Commonly believed to/traditionally believed to

Silver

Senior Member
Chinese,Cantonese,Sichuan dialect
Hi,

Context and Background:

Someone who first came to China (he told me he's from a poor country of Africa) and saw a pomelo and asked me to tell her something about it. And I said the following.

Pomelo leaves are commonly believed to/traditionally believed to ward off evil spirits and its rind is used for a deodorant.

I don't know which one is better; I want to say that people generally use pomelo leaves to ward off evil spirits, especailly dip it in the water and then use the water to bathe, this is commonly seen in some TV shows and films. And people from Guangdong and other provinces know this, accept it and even use this method.

Thoughts:

These two words have different meanings, according to the dictionary. But reading my own statement above several times, I think I might say "Pomelo leaves are generally/usually believed to....", but I still doubt its idiomaticness. I need your help.

Thanks a lot
 
  • Parla

    Member Emeritus
    English - US
    It depends what you want to express. Either commonly or traditionally would be grammatically correct (and idiomatic); so would generally or usually, which you mention later as possibilities. You need to take another look at the dictionary and see which word most accurately describes the situation as you see it.

    P.S.: By the way, I think you meant that he "asked me to tell him", not "her".
     

    Wordnip

    Senior Member
    British English
    Hi,

    Context and Background:

    Someone who first came to China (he told me he's from a poor country of Africa) and saw a pomelo and asked me to tell her something about it. And I said the following.

    Pomelo leaves are commonly believed to/traditionally believed to ward off evil spirits and its rind is used for a deodorant.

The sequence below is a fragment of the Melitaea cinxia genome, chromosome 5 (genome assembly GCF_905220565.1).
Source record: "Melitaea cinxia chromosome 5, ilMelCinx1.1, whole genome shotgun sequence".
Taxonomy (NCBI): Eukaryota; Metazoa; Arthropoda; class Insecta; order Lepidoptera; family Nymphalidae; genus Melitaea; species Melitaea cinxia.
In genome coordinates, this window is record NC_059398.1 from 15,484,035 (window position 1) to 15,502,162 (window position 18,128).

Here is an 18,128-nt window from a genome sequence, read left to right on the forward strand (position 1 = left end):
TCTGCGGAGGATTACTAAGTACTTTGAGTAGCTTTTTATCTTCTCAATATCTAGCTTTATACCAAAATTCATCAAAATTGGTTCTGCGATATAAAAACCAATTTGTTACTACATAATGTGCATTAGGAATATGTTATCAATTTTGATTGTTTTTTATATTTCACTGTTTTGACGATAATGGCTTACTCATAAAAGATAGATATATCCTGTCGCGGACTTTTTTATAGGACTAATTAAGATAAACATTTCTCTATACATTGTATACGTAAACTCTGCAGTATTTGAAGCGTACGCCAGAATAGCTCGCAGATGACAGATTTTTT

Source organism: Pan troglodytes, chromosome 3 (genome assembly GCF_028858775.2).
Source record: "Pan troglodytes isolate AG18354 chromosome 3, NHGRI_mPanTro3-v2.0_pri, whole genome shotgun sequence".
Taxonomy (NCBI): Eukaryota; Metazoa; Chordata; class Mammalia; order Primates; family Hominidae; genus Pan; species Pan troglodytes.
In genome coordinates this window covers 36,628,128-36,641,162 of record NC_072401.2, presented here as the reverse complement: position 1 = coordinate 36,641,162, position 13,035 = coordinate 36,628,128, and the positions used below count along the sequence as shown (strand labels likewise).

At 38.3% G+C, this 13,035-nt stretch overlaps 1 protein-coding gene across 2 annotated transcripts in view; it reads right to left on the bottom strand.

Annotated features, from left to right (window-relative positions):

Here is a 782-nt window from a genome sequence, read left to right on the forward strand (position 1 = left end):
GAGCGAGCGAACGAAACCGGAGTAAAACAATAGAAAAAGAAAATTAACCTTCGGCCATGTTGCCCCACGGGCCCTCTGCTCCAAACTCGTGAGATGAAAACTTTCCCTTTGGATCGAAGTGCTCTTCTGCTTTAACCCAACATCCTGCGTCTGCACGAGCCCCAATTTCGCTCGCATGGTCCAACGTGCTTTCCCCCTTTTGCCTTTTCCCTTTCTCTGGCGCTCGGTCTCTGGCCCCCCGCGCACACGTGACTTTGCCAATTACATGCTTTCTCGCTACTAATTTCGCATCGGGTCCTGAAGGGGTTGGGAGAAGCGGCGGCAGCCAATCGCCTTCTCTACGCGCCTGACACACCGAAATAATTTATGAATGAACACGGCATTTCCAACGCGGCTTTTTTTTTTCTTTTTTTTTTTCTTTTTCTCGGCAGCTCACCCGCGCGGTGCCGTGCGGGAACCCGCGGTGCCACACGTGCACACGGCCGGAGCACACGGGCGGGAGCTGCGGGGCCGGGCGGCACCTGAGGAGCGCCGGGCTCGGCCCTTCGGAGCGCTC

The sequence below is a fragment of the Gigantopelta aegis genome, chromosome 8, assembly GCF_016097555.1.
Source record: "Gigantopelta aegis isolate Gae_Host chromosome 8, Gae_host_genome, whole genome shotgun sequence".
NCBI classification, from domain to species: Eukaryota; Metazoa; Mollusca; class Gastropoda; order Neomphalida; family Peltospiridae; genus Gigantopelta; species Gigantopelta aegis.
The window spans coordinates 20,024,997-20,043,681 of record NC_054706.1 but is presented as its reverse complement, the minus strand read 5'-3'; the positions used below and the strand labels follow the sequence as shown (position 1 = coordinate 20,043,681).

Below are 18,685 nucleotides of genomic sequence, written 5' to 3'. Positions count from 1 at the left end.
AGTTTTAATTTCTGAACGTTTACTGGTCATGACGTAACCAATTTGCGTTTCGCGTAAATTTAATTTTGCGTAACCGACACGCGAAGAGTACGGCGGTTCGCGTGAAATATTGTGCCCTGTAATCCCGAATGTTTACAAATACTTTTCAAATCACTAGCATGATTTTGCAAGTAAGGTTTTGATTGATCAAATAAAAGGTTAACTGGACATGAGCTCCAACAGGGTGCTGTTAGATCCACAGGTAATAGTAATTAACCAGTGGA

I don't know which one is better; I want to say that people generally use pomelo leaves to ward off evil spirits, especailly dip it in the water and then use the water to bathe, this is commonly seen in some TV shows and films. And people from Guangdong and other provinces know this, accept it and even use this method.

    Thoughts:

    These two words have different meanings, according to the dictionary. But reading my own statement above several times, I think I might say "Pomelo leaves are generally/usually believed to....", but I still doubt its idiomaticness. I need your help.

    Thanks a lot
    We often say, "are widely believed to ..." as well as 'are commonly believed to ...".

    "Traditionally believed to ..." may not be what you want because a tradition may not be widespread and you may wish to say that it is. Also, I would hesitate to use it with 'believed to' because the idea of a traditional belief is a little different from merely talking about the tradition of doing something which, in this case, carries with it the belief of warding off evil spirits. The meaning of 'tradition', as you wll find if you look up the dictionary as Parla suggests, can involve belief. I am drawing a distinction between mere tradition and there being a 'traditional belief'. So, I am suggesting that you could say, "Pomelo leaves are traditionally used to ward off evil spirits and its rind is used for a deodorant." The belief that they do so is implicit. If you want to say that their belief is erroneous you could add this but it is not implicit in your original sentence anyway.
     
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